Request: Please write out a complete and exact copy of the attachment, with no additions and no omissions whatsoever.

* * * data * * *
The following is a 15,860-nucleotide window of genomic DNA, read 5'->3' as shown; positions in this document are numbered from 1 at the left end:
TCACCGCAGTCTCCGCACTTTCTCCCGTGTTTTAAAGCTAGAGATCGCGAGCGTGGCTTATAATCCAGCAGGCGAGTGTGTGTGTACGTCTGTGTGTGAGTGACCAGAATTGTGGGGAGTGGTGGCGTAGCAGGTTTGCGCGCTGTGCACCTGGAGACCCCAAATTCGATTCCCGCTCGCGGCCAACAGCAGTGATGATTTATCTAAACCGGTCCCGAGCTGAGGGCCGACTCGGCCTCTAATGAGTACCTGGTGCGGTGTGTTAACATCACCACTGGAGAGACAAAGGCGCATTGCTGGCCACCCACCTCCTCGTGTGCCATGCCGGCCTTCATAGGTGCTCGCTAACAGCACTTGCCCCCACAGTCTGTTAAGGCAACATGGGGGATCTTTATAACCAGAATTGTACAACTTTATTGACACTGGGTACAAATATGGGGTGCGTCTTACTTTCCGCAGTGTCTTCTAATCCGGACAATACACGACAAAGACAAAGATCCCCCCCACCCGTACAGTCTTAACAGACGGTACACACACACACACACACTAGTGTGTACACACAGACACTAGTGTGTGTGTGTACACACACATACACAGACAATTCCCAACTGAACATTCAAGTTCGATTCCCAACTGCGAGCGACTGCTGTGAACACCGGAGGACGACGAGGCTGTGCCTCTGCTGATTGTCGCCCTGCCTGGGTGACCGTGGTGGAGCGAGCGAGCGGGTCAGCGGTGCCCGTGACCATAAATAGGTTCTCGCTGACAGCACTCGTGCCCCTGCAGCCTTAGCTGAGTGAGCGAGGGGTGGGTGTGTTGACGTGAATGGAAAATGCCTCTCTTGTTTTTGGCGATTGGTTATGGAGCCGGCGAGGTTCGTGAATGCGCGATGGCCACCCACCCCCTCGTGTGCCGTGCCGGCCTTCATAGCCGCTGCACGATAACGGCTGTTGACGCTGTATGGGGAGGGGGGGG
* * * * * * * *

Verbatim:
The following is a 15,860-nucleotide window of genomic DNA, read 5'->3' as shown; positions in this document are numbered from 1 at the left end:
TCACCGCAGTCTCCGCACTTTCTCCCGTGTTTTAAAGCTAGAGATCGCGAGCGTGGCTTATAATCCAGCAGGCGAGTGTGTGTGTACGTCTGTGTGTGAGTGACCAGAATTGTGGGGAGTGGTGGCGTAGCAGGTTTGCGCGCTGTGCACCTGGAGACCCCAAATTCGATTCCCGCTCGCGGCCAACAGCAGTGATGATTTATCTAAACCGGTCCCGAGCTGAGGGCCGACTCGGCCTCTAATGAGTACCTGGTGCGGTGTGTTAACATCACCACTGGAGAGACAAAGGCGCATTGCTGGCCACCCACCTCCTCGTGTGCCATGCCGGCCTTCATAGGTGCTCGCTAACAGCACTTGCCCCCACAGTCTGTTAAGGCAACATGGGGGATCTTTATAACCAGAATTGTACAACTTTATTGACACTGGGTACAAATATGGGGTGCGTCTTACTTTCCGCAGTGTCTTCTAATCCGGACAATACACGACAAAGACAAAGATCCCCCCCACCCGTACAGTCTTAACAGACGGTACACACACACACACACACTAGTGTGTACACACAGACACTAGTGTGTGTGTGTACACACACATACACAGACAATTCCCAACTGAACATTCAAGTTCGATTCCCAACTGCGAGCGACTGCTGTGAACACCGGAGGACGACGAGGCTGTGCCTCTGCTGATTGTCGCCCTGCCTGGGTGACCGTGGTGGAGCGAGCGAGCGGGTCAGCGGTGCCCGTGACCATAAATAGGTTCTCGCTGACAGCACTCGTGCCCCTGCAGCCTTAGCTGAGTGAGCGAGGGGTGGGTGTGTTGACGTGAATGGAAAATGCCTCTCTTGTTTTTGGCGATTGGTTATGGAGCCGGCGAGGTTCGTGAATGCGCGATGGCCACCCACCCCCTCGTGTGCCGTGCCGGCCTTCATAGCCGCTGCACGATAACGGCTGTTGACGCTGTATGGGGAGGGGGGGG